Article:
49. Alex

    Well, Japanese-American groups were outraged that part was even in the movie even though it was based on something that actually happened. And then they said, well the real dentist was cleared. And while that is indeed the case, the real story is far more suspicious and the reasons that he (and his wife) might have been cleared far more dubious.

  50. Alex

    It was traced back to the offices of Yomiuir Shimbun so obviously the dentist would have known who he is talking about.

    I meant “talking to.” He would have known who the person was at the other end of the phone. But the movie made it look like he had no idea who was on the other end but he just answered the anonymous Japanese speaking person on the other end of the line out of what? Politeness?

  51. Alex

    “it. So as part of the whitewash the Mori’s spying was swept under the cover.”

    Of course I mean swept under the carpet.

  52. Alex

    Yeah, the movie was shown in Spring 2001 and all the Leftist groups, all the ethnic groups, all the people you would expect to complain all did complain.

    And even though the movie was pretty good (I saw it I have seen better but it wasn’t bad) I don’t think it did very well in bringing in the audience, at least not as well as they expected.

    Spring 2001, yeah. No we don’t learn from history do we?

    By the way, for me at least, and I believe I can say that this the case in general, Remember Pearl Harbor has nothing to do with the Japanese. Yeah, they were the ones who attacked, but when I think “Remember Pearl Harbor” I think why weren’t we prepared? Why were we not ready? To me it’s not saying “lets hate Japanese, it’s about being always vigilant and prepared.

    But in Spring 2001 it seems that a whole lot of Americans didn’t want to “Remember Pearl Harbor” and I fear that’s the where we are at today as well.

  53. Alex

    No, I don’t believe our government knew ahead of time that 9-11 was going to happen.

    What I do believe is that there were clues all over the place about an impending attack but the government was too afraid about being accused of “racial profiling” to perform due diligence and engage in the reasonable investigations they should have done. The fear of ethnic interest groups prevented them from doing the things that now looking back we realize they should have done.

    In short, Political Correctness brought down those towers and I fear that that same Political Correctness is today handcuffing our government making yet another attack inevitable.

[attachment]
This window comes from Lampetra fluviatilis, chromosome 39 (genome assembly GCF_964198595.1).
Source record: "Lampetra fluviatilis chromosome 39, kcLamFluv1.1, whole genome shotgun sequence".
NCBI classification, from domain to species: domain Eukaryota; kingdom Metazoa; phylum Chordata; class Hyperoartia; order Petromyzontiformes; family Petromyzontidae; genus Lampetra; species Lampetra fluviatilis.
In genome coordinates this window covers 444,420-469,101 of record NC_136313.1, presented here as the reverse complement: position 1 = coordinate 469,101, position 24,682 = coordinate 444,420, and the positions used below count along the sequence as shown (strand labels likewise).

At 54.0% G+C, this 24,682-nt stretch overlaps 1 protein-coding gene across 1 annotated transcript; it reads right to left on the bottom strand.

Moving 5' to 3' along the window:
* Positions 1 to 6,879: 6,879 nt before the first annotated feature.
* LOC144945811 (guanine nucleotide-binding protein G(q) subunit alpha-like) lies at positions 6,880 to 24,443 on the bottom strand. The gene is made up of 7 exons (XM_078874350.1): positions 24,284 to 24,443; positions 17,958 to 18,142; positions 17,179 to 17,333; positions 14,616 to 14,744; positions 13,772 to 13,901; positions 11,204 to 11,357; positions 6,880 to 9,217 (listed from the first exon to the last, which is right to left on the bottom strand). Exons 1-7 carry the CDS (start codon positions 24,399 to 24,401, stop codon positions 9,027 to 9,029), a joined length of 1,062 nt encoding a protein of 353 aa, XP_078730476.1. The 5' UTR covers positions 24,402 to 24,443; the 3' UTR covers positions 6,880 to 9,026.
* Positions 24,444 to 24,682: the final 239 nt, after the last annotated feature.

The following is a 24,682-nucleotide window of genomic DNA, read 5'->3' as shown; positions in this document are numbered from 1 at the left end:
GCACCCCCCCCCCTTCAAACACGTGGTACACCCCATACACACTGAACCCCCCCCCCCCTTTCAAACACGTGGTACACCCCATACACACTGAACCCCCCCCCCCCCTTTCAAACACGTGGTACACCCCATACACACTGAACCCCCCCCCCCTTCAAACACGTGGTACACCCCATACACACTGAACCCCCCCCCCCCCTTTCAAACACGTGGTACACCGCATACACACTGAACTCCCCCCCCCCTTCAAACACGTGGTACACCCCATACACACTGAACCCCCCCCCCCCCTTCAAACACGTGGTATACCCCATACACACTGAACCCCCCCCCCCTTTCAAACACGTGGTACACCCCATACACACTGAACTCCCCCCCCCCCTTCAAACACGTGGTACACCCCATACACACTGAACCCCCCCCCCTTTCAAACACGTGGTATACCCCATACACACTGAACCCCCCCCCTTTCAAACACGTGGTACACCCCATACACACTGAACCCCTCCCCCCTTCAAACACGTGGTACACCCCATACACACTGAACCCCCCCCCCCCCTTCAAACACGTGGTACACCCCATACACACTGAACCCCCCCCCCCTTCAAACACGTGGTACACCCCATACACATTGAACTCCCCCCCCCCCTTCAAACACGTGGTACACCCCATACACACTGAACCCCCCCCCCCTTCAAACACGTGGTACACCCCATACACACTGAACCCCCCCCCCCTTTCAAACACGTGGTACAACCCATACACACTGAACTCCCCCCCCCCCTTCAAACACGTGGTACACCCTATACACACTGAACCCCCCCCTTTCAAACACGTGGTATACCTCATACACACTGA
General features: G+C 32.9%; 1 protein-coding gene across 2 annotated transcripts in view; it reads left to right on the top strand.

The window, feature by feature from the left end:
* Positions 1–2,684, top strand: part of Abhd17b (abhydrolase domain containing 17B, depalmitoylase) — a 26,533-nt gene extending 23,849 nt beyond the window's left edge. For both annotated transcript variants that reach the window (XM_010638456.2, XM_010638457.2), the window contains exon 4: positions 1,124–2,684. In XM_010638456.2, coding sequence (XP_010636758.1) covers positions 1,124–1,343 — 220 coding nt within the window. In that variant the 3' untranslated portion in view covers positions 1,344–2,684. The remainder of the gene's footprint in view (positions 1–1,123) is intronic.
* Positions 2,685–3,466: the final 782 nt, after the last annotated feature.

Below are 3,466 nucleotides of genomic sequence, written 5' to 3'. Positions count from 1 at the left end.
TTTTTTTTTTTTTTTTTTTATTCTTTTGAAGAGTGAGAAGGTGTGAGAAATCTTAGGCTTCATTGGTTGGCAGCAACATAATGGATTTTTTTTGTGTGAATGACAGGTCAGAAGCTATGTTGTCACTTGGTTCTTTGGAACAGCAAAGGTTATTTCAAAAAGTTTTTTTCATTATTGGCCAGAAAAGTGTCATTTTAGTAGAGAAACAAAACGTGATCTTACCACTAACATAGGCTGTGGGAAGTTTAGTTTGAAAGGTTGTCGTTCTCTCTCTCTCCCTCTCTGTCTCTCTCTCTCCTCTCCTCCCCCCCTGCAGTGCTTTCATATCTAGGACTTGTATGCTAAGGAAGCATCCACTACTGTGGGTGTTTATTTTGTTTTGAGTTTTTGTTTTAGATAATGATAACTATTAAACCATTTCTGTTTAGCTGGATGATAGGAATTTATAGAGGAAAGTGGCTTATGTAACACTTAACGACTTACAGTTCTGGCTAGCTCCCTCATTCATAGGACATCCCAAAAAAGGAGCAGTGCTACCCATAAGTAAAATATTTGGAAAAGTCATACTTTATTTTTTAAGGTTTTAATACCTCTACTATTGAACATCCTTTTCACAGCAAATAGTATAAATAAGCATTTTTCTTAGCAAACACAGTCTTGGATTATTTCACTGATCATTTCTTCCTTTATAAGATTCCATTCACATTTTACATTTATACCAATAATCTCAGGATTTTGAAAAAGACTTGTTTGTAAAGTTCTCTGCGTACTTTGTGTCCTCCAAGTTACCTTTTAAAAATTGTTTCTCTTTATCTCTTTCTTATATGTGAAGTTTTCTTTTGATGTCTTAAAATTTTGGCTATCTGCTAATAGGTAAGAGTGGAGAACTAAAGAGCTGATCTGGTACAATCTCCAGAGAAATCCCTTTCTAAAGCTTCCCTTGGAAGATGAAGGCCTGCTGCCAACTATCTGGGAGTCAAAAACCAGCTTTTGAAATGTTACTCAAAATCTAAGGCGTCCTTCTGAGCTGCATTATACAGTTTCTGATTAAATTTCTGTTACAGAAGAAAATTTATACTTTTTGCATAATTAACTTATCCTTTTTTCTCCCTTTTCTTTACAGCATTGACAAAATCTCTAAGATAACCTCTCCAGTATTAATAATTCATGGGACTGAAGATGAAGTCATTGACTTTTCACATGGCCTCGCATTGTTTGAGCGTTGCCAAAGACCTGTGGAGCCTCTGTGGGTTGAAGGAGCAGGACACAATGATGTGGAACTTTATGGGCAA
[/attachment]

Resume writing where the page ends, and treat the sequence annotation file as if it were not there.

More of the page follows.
54. Nahida

    I don’t think political correctness is making “another attack inevitable.” Racial profiling doesn’t make things more efficient–it just makes them faster.

    The police say they have been working closely with two of the three mosques in the area. One is run by an Irishman who converted to Islam and became an imam, the other by a baggage handler for American Airlines.

    Because what if the guy’s Irish?

    As for not telling the law enforcements–that’s ridiculous. If all those Muslims knew the word would’ve gotten out through SOMEBODY. Hell, I know I would have certainly told. And they did–not with the intention of stopping it–but they did:

    On Oct. 11, Jeffrey Scott Shapiro, an aggressive young reporter for The New York Journal News of Westchester County, N.Y., published an article that tracked the story to New Utrecht High School in Brooklyn, N.Y. Shapiro identified a teacher who witnessed a freshman in her class saying the week prior to the World Trade Center attacks: “Do you see those two buildings? They won’t be standing there next week.”

    If this was a published article, I don’t understand why the government did not investigate before 9/11. Maybe it didn’t seem as a large threat to them, but a couple years back there was young girl who had “KILL BUSH” written all over her MySpace. The FBI pulled her out of school to question her. She was in MIDDLE SCHOOL and obviously wasn’t planning on assassinating the president. But they questioned her anyway. If they can do that, I don’t see why they couldn’t investigate the youth who claimed the towers would no longer be there.

    No, I don’t believe our government knew ahead of time that 9-11 was going to happen.

    I don’t believe it either. But when I look at some of the government officials, I wouldn’t put it past them.

  55. Alex

    If this was a published article, I don’t understand why the government did not investigate before 9/11.

    The article was published on 10/11/2001, a month after the towers fell.

    http://www.theconservativevoice.com/article/18261.html

  56. Alex

    I guess it was the other way around. The kid was Palestinian. But of course Pakistani or Palestinian the important thing is of course that what the kid said he said exactly a week before the towers actually fell.

    I am sorry, but how can that be just a strange coincidence?

    And as the story reported, there were other incidences of this prior to 9-11-2001 as well. This one just seems to be the best publicly documented one.

    The FBI pulled her out of school to question her. She was in MIDDLE SCHOOL and obviously wasn’t planning on assassinating the president..

    Well, even before 9-11 threats against the President were never just taken as a joke, and in the case you mentioned it was a post 9-11 environment. But of course while she may not have been planning on assassinating the president she might have been exposed to those who were (family members and the like).

    Racial profiling doesn’t make things more efficient–it just makes them faster.

    And like that’s NOT important when we are talking about possibly stopping an imminent attack?

  57. Nahida